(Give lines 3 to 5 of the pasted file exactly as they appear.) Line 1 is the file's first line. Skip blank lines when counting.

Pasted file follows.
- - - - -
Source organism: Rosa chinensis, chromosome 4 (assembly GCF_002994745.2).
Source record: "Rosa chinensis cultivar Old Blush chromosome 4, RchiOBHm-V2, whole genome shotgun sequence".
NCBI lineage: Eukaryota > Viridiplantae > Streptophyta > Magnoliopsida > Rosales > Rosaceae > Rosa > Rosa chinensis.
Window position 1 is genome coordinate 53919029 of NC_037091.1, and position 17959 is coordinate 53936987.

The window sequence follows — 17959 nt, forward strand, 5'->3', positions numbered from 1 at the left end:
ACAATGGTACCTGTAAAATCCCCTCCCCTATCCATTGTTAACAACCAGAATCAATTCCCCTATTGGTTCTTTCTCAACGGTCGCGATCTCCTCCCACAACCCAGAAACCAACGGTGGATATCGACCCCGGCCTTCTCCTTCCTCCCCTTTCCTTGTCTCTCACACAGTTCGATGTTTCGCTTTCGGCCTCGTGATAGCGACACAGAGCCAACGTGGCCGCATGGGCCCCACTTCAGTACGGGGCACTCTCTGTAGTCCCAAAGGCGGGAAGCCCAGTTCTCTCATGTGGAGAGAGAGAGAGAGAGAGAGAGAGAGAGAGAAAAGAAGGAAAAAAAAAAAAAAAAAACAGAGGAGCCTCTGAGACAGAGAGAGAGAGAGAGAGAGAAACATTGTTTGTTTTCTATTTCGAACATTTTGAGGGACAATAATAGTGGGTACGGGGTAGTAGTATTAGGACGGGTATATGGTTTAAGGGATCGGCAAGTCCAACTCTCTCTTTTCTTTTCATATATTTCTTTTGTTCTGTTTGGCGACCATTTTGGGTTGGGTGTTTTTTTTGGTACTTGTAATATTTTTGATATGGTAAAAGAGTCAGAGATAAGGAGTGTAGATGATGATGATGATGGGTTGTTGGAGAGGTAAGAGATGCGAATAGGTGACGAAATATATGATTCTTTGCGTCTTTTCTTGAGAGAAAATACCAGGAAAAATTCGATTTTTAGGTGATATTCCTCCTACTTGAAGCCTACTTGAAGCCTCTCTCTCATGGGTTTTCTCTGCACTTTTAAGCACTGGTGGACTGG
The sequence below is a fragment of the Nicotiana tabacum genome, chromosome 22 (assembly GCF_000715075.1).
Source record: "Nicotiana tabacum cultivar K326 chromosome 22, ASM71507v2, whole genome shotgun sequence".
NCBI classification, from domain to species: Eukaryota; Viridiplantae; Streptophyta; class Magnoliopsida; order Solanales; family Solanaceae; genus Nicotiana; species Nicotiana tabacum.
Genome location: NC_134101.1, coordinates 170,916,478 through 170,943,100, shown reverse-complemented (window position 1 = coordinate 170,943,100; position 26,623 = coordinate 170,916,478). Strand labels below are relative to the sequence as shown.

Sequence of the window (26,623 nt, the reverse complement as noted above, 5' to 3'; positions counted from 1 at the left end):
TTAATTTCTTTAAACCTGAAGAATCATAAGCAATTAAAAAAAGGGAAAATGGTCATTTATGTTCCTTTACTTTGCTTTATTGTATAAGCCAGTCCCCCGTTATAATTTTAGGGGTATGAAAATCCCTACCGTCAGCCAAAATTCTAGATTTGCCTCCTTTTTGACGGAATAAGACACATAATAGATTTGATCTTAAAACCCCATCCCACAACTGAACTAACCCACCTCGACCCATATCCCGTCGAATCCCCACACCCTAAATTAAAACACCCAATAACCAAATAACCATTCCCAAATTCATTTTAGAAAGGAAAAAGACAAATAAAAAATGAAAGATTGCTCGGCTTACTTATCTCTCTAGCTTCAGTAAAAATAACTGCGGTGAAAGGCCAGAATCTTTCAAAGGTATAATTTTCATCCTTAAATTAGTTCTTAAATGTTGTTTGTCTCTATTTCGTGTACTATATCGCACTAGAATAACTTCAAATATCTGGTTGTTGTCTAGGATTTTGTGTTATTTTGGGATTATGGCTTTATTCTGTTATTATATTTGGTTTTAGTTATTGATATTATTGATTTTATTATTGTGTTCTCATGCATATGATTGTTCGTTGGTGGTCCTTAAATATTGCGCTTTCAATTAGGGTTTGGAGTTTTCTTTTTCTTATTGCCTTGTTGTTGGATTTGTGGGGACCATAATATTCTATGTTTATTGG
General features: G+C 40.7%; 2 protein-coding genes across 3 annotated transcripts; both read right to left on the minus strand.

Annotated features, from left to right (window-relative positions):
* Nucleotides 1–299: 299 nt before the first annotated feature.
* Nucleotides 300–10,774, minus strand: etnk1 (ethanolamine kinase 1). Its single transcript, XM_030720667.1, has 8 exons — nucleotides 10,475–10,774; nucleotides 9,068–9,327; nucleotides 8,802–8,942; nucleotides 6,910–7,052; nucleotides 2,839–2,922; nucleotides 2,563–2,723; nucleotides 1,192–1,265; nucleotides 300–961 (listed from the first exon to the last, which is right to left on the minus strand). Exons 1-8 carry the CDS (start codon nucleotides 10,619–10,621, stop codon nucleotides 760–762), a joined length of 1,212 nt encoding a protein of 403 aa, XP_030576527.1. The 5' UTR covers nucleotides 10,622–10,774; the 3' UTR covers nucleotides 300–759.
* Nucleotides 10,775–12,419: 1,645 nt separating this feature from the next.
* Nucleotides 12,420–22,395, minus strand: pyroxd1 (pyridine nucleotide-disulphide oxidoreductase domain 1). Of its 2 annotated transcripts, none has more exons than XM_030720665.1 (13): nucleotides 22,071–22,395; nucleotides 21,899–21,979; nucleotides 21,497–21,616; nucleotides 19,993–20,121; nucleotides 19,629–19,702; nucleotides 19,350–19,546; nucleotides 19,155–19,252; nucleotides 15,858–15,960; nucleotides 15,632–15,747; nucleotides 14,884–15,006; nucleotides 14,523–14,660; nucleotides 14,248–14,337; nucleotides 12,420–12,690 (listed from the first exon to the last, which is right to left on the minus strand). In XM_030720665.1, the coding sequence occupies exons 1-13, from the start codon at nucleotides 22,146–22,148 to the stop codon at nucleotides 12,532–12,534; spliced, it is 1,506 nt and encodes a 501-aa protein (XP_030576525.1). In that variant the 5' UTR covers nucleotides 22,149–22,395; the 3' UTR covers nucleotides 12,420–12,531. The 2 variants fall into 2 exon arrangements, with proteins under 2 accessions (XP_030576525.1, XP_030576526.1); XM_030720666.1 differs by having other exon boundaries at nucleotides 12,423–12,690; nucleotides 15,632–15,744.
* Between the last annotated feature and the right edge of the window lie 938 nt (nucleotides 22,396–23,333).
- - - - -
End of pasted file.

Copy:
NCBI lineage: Eukaryota > Viridiplantae > Streptophyta > Magnoliopsida > Rosales > Rosaceae > Rosa > Rosa chinensis.
Window position 1 is genome coordinate 53919029 of NC_037091.1, and position 17959 is coordinate 53936987.

The window sequence follows — 17959 nt, forward strand, 5'->3', positions numbered from 1 at the left end: